Dr. Theresa Mundita S. Lim

Executive Director, ASEAN Centre for Biodiversity


Based on fossil records and current data, scientists have determined that we are already losing a substantial number of species within a short geological period, suggesting that we may be on the verge of a sixth mass extinction. But unlike prehistoric extinctions, the dire situation we are in now, as far as species diversity is concerned, is highly avoidable.

What brought us here can be traced to the choices we, as humanity, have made throughout our history.

Now, with the wisdom of hindsight and the benefit of modern research and science and technology, we have a better appreciation of how having a harmonious co-existence with nature and other species is vital to our survival and our way of life.

A region brimming with life

With the theme, ”Partnerships for wildlife conservation,” this year’s World Wildlife Day is a celebration of multi-stakeholder collaborations for the protection and conservation of the planet’s plant and animal species. As a region as biodiverse as ASEAN, with over 25 per cent of the world’s known plant and animal species, we really need to work together to significantly reduce the risk of extinction of these species, as they are essential to the health of ecosystems from which we derive all of our needs to survive.

The ASEAN region’s high species diversity and high mean country endemic proportions emphasise the region’s significance for conservation. New species members under major taxa continue to be discovered in the remaining intact natural ecosystems in the region. In fact, in 2020, a global report revealed that over 200 new species were discovered in the Greater Mekong region alone. Just last year, two new hedgehog species were discovered in Mindanao, the southern part of the Philippines.

However, the conservation of this myriad of species remains a challenge since we are still faced with enormous threats such as poaching, illegal wildlife trade, and habitat loss.


Some of the critically endangered and vulnerable species in the ASEAN region  and ASEAN’s response to the situation

Some of the critically endangered and vulnerable species in the ASEAN region

and ASEAN’s response to the situation


ASEAN’s response 

The ASEAN Centre for Biodiversity, together with the ASEAN Member States, implements a number of initiatives for wildlife conservation. These include the  ASEAN Flyway Network that is being led by Singapore, a project that is designed to protect migratory birds and the wetlands that serve as their habitats.

The ACB also serves as the secretariat of the ASEAN Heritage Parks (AHP) Programme, a flagship initiative of the ASEAN that promotes effective protected area management and the conservation and preservation of both the cultural and natural heritage of this network of outstanding PAs. To date, there are 55 AHPs in the region that have been recognised for their biological and ecological abundance and diversity. The AHPs are being supported by various partners of the ACB such as the European Union through the “Biodiversity Conservation and Management of Protected Areas in ASEAN (BCAMP)” project; and the Federal Government of Germany through the KfW by providing small and micro grants for conservation and livelihood projects for local communities within and around the AHPs. These projects support activities focusing on effective park management, law enforcement, ecotourism, habitat and species management, policy development, wildlife research and monitoring, community development, and community outreach and conservation awareness.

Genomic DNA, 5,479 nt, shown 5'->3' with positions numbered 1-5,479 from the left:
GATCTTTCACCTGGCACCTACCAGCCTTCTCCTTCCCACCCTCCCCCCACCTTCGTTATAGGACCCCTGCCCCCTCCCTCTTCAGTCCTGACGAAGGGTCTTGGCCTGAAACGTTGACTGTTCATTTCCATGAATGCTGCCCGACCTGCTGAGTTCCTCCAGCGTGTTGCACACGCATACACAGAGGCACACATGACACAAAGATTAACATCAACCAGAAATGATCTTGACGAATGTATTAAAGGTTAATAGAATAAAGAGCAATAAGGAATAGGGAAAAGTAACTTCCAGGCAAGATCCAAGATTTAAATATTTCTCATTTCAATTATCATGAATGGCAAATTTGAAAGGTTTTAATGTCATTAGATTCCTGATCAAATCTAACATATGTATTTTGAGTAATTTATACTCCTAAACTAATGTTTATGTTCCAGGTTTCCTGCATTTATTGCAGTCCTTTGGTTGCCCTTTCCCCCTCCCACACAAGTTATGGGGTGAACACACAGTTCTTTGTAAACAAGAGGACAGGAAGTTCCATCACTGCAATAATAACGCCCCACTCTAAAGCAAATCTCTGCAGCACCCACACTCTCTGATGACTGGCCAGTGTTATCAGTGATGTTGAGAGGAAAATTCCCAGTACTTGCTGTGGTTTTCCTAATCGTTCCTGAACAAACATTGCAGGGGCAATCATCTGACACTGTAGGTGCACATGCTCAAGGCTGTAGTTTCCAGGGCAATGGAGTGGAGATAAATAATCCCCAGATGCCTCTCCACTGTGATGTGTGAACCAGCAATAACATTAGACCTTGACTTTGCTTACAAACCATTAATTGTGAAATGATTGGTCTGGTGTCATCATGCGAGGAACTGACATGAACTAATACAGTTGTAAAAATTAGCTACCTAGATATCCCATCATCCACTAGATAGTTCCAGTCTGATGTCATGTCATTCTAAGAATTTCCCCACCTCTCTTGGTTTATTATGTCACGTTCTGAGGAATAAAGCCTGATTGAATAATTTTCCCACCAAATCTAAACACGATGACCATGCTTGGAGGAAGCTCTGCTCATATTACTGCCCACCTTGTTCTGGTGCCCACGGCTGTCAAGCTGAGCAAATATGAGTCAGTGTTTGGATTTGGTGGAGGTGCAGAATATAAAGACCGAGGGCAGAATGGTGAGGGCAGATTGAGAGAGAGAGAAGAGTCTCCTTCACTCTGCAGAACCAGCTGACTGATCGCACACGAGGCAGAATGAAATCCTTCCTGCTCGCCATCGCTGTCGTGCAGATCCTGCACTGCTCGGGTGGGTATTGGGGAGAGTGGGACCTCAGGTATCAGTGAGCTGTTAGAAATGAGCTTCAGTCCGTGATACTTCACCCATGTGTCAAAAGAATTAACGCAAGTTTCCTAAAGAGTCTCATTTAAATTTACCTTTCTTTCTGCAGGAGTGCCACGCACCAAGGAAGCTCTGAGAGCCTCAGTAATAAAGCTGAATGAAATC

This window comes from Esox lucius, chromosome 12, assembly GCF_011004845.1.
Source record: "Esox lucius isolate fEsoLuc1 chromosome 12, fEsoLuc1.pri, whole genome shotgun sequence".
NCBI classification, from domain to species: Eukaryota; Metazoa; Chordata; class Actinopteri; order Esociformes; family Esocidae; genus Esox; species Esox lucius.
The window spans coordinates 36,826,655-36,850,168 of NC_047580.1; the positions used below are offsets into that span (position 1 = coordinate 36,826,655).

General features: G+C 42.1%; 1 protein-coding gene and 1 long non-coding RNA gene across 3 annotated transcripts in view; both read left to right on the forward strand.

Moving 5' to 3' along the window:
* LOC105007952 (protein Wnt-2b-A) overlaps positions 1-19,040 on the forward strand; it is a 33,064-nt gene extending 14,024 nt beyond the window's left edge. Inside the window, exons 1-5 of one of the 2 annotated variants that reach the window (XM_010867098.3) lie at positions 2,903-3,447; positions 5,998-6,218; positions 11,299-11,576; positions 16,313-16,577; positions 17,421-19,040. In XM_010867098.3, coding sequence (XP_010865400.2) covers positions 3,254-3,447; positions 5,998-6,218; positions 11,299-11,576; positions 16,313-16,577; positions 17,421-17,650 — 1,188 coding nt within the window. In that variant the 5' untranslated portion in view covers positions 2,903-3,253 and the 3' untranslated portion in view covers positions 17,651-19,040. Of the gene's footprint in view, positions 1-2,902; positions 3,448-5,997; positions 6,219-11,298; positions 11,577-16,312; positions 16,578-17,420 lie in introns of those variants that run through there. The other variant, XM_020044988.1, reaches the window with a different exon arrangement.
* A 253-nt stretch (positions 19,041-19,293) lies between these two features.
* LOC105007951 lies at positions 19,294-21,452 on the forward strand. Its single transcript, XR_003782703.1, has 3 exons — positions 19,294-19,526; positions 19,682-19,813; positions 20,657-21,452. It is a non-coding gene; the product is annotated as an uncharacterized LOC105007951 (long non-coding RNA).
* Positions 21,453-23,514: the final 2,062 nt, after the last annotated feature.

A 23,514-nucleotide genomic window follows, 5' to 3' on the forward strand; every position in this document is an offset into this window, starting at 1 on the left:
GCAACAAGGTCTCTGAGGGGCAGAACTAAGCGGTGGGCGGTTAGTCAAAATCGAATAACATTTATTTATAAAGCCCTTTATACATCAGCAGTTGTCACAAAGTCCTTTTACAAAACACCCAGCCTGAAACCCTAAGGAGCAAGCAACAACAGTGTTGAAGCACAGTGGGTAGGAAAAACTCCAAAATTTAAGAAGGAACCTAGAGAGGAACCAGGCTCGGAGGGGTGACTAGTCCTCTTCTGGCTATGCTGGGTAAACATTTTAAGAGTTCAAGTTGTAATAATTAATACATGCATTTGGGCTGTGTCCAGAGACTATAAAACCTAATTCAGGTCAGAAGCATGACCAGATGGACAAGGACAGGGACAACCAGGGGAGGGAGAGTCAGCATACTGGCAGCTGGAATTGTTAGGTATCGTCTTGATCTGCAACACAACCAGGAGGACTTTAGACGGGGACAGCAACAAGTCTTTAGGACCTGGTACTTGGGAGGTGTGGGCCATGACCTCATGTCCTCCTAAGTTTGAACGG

The ASEAN Green Initiative, a recognition programme intended to promote the restoration and conservation of habitats by planting native species of trees, is another effort of the region to keep its wild flora and fauna in their natural environment.

Through a collaboration with Japan, ASEAN is also enhancing the taxonomic capacity of the member states by conducting training sessions on DNA barcoding and by producing taxonomy manuals and field guides. This is the region’s effort to promote the use of technology to better comprehend our biological resources and the numerous physical and intangible benefits humans may obtain from them. Taxonomic information is also useful in identifying proper conservation measures, as well as in detecting and controlling invasive alien species.

In all of these undertakings, we recognise that no single generation should have a monopoly of the benefits we derive from our wildlife resources; thus, the ASEAN considers the youth as vital partners in meeting our biodiversity goals. In consonance with this, the ACB is institutionalising its ASEAN Youth Biodiversity Programme (AYBP),  a programme that engages the youth in the region to more actively participate in biodiversity action in the region. Under AYBP are notable sub-programmes such as the Young ASEAN Storytellers, where 20 talented and skilled young leaders created powerful stories of conservation from 11 ASEAN Heritage Parks. There is also the  Young Biodiversity Leaders cohort, which provides in-depth capacity building and mentorship for youth leaders in biodiversity and increases youth participation in biodiversity governance while strengthening youth-led conservation efforts.

The region is also pushing for mainstreaming biodiversity within and across sectors such as business, tourism, agriculture, and health, among others, to ensure that conservation measures are incorporated into development processes.

Addressing illegal wildlife trade as this year’s theme connotes, requires strong partnerships.  For the ACB, we highlight the value of engaging as many sectors as possible in protecting our wildlife resources in their natural habitat, and preventing wildlife trafficking at source.

Viet Nam